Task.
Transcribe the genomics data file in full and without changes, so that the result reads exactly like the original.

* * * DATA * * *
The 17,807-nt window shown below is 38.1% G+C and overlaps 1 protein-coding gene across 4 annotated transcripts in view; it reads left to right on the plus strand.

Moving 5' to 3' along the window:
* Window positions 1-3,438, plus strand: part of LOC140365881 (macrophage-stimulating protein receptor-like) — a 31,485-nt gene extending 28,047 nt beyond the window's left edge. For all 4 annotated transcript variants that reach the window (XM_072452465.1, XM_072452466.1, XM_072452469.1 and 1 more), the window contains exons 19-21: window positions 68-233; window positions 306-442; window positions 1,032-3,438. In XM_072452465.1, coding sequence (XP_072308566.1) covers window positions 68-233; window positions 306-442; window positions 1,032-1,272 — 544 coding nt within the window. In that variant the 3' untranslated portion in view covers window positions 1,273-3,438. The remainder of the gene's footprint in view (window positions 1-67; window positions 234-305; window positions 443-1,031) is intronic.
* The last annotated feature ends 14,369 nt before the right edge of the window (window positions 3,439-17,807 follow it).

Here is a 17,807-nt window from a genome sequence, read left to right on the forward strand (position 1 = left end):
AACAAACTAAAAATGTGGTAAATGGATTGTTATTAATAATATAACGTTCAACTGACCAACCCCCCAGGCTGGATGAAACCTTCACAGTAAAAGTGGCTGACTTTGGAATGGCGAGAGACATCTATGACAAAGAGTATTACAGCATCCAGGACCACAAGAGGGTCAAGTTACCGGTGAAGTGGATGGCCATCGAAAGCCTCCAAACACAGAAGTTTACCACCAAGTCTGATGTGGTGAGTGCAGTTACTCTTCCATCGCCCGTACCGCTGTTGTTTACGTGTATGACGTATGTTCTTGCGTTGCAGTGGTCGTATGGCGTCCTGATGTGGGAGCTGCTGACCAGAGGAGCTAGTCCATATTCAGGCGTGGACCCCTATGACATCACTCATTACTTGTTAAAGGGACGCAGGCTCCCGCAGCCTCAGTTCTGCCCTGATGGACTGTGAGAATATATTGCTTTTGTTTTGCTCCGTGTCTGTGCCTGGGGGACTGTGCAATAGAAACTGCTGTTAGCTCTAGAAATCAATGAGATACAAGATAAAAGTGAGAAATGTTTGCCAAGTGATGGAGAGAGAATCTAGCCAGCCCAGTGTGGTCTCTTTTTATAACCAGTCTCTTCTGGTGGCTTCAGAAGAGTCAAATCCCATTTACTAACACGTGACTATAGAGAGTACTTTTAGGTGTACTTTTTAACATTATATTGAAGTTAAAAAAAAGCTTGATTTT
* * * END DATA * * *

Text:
The 17,807-nt window shown below is 38.1% G+C and overlaps 1 protein-coding gene across 4 annotated transcripts in view; it reads left to right on the plus strand.

Moving 5' to 3' along the window:
* Window positions 1-3,438, plus strand: part of LOC140365881 (macrophage-stimulating protein receptor-like) — a 31,485-nt gene extending 28,047 nt beyond the window's left edge. For all 4 annotated transcript variants that reach the window (XM_072452465.1, XM_072452466.1, XM_072452469.1 and 1 more), the window contains exons 19-21: window positions 68-233; window positions 306-442; window positions 1,032-3,438. In XM_072452465.1, coding sequence (XP_072308566.1) covers window positions 68-233; window positions 306-442; window positions 1,032-1,272 — 544 coding nt within the window. In that variant the 3' untranslated portion in view covers window positions 1,273-3,438. The remainder of the gene's footprint in view (window positions 1-67; window positions 234-305; window positions 443-1,031) is intronic.
* The last annotated feature ends 14,369 nt before the right edge of the window (window positions 3,439-17,807 follow it).

Here is a 17,807-nt window from a genome sequence, read left to right on the forward strand (position 1 = left end):
AACAAACTAAAAATGTGGTAAATGGATTGTTATTAATAATATAACGTTCAACTGACCAACCCCCCAGGCTGGATGAAACCTTCACAGTAAAAGTGGCTGACTTTGGAATGGCGAGAGACATCTATGACAAAGAGTATTACAGCATCCAGGACCACAAGAGGGTCAAGTTACCGGTGAAGTGGATGGCCATCGAAAGCCTCCAAACACAGAAGTTTACCACCAAGTCTGATGTGGTGAGTGCAGTTACTCTTCCATCGCCCGTACCGCTGTTGTTTACGTGTATGACGTATGTTCTTGCGTTGCAGTGGTCGTATGGCGTCCTGATGTGGGAGCTGCTGACCAGAGGAGCTAGTCCATATTCAGGCGTGGACCCCTATGACATCACTCATTACTTGTTAAAGGGACGCAGGCTCCCGCAGCCTCAGTTCTGCCCTGATGGACTGTGAGAATATATTGCTTTTGTTTTGCTCCGTGTCTGTGCCTGGGGGACTGTGCAATAGAAACTGCTGTTAGCTCTAGAAATCAATGAGATACAAGATAAAAGTGAGAAATGTTTGCCAAGTGATGGAGAGAGAATCTAGCCAGCCCAGTGTGGTCTCTTTTTATAACCAGTCTCTTCTGGTGGCTTCAGAAGAGTCAAATCCCATTTACTAACACGTGACTATAGAGAGTACTTTTAGGTGTACTTTTTAACATTATATTGAAGTTAAAAAAAAGCTTGATTTT